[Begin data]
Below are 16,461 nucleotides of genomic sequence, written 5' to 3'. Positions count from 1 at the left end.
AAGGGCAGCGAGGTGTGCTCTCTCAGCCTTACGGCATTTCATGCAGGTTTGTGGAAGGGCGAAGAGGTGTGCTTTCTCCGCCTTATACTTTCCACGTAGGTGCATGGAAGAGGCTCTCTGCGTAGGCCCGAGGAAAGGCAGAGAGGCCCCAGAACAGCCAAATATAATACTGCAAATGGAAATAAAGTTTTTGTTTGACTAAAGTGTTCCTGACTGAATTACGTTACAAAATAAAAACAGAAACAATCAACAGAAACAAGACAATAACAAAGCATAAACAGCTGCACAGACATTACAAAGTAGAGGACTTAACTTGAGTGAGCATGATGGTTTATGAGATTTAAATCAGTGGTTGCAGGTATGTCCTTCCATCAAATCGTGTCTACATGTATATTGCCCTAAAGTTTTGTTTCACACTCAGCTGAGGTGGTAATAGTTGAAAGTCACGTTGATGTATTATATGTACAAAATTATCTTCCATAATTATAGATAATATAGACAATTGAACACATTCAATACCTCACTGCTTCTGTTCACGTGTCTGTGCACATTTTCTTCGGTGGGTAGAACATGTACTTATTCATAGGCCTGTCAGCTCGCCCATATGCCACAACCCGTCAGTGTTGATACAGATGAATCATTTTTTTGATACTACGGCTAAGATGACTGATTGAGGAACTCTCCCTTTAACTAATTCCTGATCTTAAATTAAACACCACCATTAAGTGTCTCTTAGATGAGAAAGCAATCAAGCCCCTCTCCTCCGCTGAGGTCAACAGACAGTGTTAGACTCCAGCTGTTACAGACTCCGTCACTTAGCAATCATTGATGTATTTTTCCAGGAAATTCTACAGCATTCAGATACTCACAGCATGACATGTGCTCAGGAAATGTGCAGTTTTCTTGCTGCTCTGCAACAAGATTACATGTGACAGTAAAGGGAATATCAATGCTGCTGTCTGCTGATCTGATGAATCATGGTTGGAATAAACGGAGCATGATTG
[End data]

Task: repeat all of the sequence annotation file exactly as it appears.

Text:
Below are 16,461 nucleotides of genomic sequence, written 5' to 3'. Positions count from 1 at the left end.
AAGGGCAGCGAGGTGTGCTCTCTCAGCCTTACGGCATTTCATGCAGGTTTGTGGAAGGGCGAAGAGGTGTGCTTTCTCCGCCTTATACTTTCCACGTAGGTGCATGGAAGAGGCTCTCTGCGTAGGCCCGAGGAAAGGCAGAGAGGCCCCAGAACAGCCAAATATAATACTGCAAATGGAAATAAAGTTTTTGTTTGACTAAAGTGTTCCTGACTGAATTACGTTACAAAATAAAAACAGAAACAATCAACAGAAACAAGACAATAACAAAGCATAAACAGCTGCACAGACATTACAAAGTAGAGGACTTAACTTGAGTGAGCATGATGGTTTATGAGATTTAAATCAGTGGTTGCAGGTATGTCCTTCCATCAAATCGTGTCTACATGTATATTGCCCTAAAGTTTTGTTTCACACTCAGCTGAGGTGGTAATAGTTGAAAGTCACGTTGATGTATTATATGTACAAAATTATCTTCCATAATTATAGATAATATAGACAATTGAACACATTCAATACCTCACTGCTTCTGTTCACGTGTCTGTGCACATTTTCTTCGGTGGGTAGAACATGTACTTATTCATAGGCCTGTCAGCTCGCCCATATGCCACAACCCGTCAGTGTTGATACAGATGAATCATTTTTTTGATACTACGGCTAAGATGACTGATTGAGGAACTCTCCCTTTAACTAATTCCTGATCTTAAATTAAACACCACCATTAAGTGTCTCTTAGATGAGAAAGCAATCAAGCCCCTCTCCTCCGCTGAGGTCAACAGACAGTGTTAGACTCCAGCTGTTACAGACTCCGTCACTTAGCAATCATTGATGTATTTTTCCAGGAAATTCTACAGCATTCAGATACTCACAGCATGACATGTGCTCAGGAAATGTGCAGTTTTCTTGCTGCTCTGCAACAAGATTACATGTGACAGTAAAGGGAATATCAATGCTGCTGTCTGCTGATCTGATGAATCATGGTTGGAATAAACGGAGCATGATTG